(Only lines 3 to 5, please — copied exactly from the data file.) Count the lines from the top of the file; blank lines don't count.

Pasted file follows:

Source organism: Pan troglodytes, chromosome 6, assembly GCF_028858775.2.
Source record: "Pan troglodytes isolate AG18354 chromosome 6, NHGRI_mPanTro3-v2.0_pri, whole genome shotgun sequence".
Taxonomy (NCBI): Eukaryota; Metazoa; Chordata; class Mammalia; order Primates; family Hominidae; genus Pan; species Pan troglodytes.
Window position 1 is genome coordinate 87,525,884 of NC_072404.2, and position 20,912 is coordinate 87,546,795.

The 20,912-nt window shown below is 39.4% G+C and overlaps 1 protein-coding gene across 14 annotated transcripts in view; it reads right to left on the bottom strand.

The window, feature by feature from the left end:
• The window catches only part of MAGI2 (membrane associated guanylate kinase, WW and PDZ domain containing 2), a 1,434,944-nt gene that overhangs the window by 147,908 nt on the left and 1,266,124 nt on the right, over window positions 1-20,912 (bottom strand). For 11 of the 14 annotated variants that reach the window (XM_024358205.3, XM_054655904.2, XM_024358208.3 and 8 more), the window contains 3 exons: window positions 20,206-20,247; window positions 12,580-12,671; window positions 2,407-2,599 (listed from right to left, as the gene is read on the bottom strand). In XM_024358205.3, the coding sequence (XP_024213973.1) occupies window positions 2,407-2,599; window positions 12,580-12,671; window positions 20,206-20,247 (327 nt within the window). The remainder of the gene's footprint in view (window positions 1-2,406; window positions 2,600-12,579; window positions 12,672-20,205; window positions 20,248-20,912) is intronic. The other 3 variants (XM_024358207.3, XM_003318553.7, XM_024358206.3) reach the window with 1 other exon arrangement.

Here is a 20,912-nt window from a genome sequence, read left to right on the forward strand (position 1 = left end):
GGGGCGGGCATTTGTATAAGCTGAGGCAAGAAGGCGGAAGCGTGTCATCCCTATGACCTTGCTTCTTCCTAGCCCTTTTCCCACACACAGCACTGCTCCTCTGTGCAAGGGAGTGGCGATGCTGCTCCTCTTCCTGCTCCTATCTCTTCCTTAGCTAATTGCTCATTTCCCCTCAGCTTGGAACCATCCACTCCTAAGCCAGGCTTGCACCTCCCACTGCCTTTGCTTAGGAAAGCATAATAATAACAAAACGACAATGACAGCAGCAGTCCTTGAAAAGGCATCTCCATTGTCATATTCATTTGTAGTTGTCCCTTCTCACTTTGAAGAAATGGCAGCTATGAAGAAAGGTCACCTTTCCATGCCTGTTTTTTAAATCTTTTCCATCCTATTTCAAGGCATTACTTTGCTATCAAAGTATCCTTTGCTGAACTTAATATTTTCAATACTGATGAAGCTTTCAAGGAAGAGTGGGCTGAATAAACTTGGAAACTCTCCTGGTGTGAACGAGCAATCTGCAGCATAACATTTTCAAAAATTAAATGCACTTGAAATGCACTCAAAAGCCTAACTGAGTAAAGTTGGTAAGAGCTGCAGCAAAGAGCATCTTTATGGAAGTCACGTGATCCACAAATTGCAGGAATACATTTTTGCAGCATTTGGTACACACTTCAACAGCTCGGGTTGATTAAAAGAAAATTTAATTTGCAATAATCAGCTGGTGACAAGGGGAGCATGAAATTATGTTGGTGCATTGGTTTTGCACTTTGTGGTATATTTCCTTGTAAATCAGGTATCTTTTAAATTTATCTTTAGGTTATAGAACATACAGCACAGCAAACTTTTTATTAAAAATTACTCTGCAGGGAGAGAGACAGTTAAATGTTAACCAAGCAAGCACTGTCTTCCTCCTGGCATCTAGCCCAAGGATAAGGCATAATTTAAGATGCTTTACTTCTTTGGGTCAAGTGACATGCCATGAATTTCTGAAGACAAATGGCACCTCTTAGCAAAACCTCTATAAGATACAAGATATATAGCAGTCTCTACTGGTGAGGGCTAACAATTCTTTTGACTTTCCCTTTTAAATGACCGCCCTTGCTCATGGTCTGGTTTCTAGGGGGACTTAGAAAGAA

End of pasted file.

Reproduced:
Taxonomy (NCBI): Eukaryota; Metazoa; Chordata; class Mammalia; order Primates; family Hominidae; genus Pan; species Pan troglodytes.
Window position 1 is genome coordinate 87,525,884 of NC_072404.2, and position 20,912 is coordinate 87,546,795.

The 20,912-nt window shown below is 39.4% G+C and overlaps 1 protein-coding gene across 14 annotated transcripts in view; it reads right to left on the bottom strand.